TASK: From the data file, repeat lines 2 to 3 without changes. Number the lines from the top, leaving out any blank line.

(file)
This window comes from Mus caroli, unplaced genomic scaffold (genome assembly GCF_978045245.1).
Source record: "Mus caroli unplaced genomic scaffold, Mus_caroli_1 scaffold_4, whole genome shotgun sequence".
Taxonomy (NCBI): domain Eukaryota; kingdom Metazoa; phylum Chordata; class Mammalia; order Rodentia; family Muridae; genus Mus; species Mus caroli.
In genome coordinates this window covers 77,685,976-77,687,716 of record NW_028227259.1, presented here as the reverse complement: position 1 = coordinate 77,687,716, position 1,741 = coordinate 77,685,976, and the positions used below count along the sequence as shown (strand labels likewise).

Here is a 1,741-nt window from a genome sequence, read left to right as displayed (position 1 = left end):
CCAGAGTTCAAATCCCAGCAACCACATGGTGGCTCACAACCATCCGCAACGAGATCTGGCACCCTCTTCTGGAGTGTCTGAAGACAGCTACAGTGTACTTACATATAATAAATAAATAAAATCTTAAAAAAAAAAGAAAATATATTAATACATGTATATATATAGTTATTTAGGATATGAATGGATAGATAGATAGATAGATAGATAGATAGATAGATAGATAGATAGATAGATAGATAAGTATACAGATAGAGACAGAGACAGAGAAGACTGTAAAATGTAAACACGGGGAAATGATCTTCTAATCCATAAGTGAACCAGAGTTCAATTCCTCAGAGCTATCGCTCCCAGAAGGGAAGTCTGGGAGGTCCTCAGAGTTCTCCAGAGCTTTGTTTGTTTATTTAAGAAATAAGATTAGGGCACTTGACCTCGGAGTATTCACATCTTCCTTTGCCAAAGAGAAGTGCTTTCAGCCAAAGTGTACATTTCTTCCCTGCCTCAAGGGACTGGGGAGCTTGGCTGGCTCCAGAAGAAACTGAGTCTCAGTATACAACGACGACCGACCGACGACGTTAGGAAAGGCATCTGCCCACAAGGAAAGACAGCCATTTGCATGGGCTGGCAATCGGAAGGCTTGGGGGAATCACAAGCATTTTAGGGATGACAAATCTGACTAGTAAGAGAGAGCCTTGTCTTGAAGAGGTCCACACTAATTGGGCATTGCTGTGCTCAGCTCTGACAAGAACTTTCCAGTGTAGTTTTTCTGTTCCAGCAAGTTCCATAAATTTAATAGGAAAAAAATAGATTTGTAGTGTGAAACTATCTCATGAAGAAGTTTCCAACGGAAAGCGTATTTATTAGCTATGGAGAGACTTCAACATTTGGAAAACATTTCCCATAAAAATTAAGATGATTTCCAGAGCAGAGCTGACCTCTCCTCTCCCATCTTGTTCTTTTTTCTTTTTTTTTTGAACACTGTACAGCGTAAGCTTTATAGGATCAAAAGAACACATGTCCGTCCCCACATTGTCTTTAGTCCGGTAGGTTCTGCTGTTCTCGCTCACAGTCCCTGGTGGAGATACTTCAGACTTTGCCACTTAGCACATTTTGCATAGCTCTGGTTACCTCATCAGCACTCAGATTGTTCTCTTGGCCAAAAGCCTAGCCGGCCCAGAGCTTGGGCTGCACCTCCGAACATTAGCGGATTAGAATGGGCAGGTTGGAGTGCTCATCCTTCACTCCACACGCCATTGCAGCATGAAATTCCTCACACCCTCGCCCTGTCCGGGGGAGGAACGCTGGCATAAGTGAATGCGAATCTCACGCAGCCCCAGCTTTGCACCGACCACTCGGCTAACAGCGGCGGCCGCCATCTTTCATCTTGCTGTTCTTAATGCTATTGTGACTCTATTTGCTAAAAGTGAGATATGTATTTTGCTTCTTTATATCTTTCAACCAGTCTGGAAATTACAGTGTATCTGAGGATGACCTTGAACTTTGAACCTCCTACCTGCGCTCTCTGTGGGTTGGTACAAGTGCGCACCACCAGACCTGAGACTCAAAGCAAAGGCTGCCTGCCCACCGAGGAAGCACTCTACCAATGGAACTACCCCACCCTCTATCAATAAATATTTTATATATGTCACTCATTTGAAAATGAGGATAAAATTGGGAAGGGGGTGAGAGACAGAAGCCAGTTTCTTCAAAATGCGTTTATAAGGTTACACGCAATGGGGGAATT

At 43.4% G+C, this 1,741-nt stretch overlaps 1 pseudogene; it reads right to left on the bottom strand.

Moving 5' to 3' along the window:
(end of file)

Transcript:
Source record: "Mus caroli unplaced genomic scaffold, Mus_caroli_1 scaffold_4, whole genome shotgun sequence".
Taxonomy (NCBI): domain Eukaryota; kingdom Metazoa; phylum Chordata; class Mammalia; order Rodentia; family Muridae; genus Mus; species Mus caroli.